What Nigeria Must do to Eliminate Malaria: Three Researchers Offer Insights

What Nigeria Must do to Eliminate Malaria
What Nigeria Must do to Eliminate Malaria

Wale Fatade, The Conversation

Nigeria accounts for nearly a quarter of deaths from malaria in the world – in 2018 the numbers stood at 95,000. Three of the country’s top malaria researchers reflect on why the numbers remain so high.

What does Nigeria need to do to eliminate malaria?

Olukemi K. Amodu: research and innovate

Malaria remains an important public health hazard globally. It is responsible for high disease and death rates especially among children under five and pregnant women.

The malaria burden in Nigeria is high – 25% of cases globally. The causes include the climate, high transmission potential, socioeconomic development, an overstretched health care system and displaced populations.

Eliminating the disease will take sustained local funding and a strong political commitment at the federal and state levels. This requires a strong recognition of the risk to children and pregnant women. The elimination plan must include focused research and strengthening health systems. It must also be population specific.

It must incorporate World Health Organisation-recommended core interventions. One of these is vector control: protective measures such as insecticide treated materials, spraying to kill mosquito larvae and indoor spraying. The other is diagnostic testing and prompt treatment with effective medicines.

Nigeria needs sustained, interdisciplinary and multi-faceted research. This should be an interplay of basic sciences, clinical epidemiology, field epidemiology, social and behavioural studies. This will ultimately help in studying the differences and diversities in the population. Our federal government must invest more in this type of research.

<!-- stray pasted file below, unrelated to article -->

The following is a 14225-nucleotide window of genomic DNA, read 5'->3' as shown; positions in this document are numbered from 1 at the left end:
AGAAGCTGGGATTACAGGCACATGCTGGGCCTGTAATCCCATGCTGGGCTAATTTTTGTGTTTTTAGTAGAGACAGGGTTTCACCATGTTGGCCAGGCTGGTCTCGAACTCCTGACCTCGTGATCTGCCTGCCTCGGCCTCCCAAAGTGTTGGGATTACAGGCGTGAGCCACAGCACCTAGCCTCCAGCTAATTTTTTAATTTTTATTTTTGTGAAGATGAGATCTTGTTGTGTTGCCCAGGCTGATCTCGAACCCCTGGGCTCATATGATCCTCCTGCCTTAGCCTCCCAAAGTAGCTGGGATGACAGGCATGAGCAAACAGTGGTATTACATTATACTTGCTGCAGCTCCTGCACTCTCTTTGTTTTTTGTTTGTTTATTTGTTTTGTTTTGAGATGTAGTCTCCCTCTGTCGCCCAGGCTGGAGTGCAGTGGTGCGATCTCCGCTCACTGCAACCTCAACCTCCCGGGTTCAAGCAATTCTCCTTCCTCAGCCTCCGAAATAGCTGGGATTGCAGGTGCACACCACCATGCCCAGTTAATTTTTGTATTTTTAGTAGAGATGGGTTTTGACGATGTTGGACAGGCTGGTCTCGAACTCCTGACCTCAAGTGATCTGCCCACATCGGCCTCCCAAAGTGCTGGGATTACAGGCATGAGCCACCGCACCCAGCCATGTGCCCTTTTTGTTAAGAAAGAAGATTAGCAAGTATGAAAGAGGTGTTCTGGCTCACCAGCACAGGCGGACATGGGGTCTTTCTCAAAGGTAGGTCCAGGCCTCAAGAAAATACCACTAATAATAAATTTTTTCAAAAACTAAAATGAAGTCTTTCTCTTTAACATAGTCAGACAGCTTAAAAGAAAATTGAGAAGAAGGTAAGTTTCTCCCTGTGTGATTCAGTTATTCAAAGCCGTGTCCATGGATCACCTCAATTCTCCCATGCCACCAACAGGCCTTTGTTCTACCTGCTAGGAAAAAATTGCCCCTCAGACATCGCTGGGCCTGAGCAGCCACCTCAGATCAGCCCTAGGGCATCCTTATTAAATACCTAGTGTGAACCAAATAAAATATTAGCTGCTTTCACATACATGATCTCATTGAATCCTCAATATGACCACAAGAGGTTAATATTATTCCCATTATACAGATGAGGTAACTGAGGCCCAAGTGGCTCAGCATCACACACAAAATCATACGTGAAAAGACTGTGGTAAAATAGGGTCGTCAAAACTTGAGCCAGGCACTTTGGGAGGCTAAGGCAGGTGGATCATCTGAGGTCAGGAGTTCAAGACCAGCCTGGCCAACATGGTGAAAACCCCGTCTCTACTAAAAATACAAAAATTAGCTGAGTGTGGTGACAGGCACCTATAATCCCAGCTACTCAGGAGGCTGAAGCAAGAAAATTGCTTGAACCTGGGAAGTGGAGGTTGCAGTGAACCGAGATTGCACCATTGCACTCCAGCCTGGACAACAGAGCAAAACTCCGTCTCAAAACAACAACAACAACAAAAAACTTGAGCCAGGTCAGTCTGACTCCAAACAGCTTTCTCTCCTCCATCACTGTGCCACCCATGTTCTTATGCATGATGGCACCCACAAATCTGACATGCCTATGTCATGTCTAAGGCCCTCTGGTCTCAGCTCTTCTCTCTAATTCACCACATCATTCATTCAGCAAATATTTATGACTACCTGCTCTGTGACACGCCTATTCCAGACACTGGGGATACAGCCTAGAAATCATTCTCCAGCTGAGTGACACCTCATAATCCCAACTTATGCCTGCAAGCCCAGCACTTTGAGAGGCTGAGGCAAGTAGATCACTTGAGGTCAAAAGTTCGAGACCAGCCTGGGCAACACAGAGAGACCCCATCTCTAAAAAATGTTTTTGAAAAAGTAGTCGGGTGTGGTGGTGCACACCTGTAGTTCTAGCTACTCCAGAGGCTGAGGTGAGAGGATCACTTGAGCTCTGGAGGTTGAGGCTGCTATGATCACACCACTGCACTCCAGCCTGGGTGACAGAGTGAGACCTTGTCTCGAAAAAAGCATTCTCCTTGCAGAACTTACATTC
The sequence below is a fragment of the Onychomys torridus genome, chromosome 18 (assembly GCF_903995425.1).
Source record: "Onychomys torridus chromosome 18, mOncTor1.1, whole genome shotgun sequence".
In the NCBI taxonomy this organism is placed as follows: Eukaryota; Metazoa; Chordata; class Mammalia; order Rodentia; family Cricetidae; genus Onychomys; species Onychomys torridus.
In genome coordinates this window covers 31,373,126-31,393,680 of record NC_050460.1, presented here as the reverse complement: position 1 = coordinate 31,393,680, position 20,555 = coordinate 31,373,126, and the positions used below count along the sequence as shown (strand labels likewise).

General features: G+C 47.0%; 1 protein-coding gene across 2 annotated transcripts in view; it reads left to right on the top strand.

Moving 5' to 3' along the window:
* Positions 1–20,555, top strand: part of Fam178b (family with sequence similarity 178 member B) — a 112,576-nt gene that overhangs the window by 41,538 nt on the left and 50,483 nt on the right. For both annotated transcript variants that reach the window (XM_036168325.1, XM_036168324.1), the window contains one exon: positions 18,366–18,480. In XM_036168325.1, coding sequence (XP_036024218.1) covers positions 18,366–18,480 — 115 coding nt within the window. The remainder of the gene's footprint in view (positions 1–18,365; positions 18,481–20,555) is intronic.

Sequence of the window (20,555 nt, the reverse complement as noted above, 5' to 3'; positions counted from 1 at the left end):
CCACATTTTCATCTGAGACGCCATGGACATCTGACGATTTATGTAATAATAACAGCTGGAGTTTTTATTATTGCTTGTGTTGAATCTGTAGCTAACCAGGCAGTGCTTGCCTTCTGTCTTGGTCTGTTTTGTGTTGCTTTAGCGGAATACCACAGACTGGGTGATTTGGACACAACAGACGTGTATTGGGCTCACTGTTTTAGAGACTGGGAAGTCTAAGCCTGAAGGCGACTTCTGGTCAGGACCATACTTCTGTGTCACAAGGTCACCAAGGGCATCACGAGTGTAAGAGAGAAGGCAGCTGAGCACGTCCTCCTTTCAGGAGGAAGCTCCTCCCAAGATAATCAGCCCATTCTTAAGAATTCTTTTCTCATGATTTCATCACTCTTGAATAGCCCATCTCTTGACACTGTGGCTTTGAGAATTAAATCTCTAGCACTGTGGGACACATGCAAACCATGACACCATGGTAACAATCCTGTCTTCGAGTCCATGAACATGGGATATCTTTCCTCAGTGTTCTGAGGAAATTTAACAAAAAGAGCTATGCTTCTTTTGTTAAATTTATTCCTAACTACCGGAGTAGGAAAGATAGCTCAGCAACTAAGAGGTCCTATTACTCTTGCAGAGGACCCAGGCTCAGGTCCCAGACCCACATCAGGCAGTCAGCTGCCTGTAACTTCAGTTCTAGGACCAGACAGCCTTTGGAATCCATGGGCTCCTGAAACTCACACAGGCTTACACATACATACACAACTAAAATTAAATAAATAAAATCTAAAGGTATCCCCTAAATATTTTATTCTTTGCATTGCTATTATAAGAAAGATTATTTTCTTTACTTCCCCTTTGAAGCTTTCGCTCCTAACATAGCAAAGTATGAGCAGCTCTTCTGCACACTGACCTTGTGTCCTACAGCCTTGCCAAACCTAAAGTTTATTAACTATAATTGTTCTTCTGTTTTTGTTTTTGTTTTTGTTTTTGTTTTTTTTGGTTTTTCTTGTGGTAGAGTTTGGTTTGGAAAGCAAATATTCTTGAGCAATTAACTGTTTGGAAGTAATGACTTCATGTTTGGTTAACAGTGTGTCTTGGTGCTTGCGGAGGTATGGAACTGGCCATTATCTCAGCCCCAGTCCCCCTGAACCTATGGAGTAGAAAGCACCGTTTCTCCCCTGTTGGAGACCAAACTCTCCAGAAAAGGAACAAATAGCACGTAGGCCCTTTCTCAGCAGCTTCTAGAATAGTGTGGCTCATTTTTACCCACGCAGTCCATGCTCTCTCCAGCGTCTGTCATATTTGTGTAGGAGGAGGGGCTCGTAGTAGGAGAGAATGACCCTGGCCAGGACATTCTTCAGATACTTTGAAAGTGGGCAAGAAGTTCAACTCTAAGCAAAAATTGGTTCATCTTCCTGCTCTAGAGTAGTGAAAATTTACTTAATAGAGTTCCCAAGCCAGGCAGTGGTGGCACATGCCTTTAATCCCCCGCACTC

Malaria prevalence data, clinical epidemiology, parasite diagnostics and rates are important tools for evaluating control efforts. Studies of population biology, genetics and density of the malaria parasite and vector will help find effective diagnostics, new indigenous drugs and new vector control methods.

There must be equal access to health management tools for malaria at all levels. This must embrace educating patent medicine sellers and incorporating knowledge of traditional or herbal medicine practices.

We need to develop new interventions for malaria control suitable for our population.

For example, people say insecticide treated nets are inconvenient, so we also need to develop new ways to use the available protective measures.

Olusegun George Ademowo: beat the mosquitoes

Efforts should be geared towards drastic reduction of contact between humans and mosquitoes. Surveillance is a very important component of malaria elimination.

Environmental management aims to control mosquitoes by removing their breeding sites and larvae. This can be done through clearing bushes around the house and other buildings. It’s important to dispose of broken pots and bottles, fix potholes on our roads and keep gutters clean.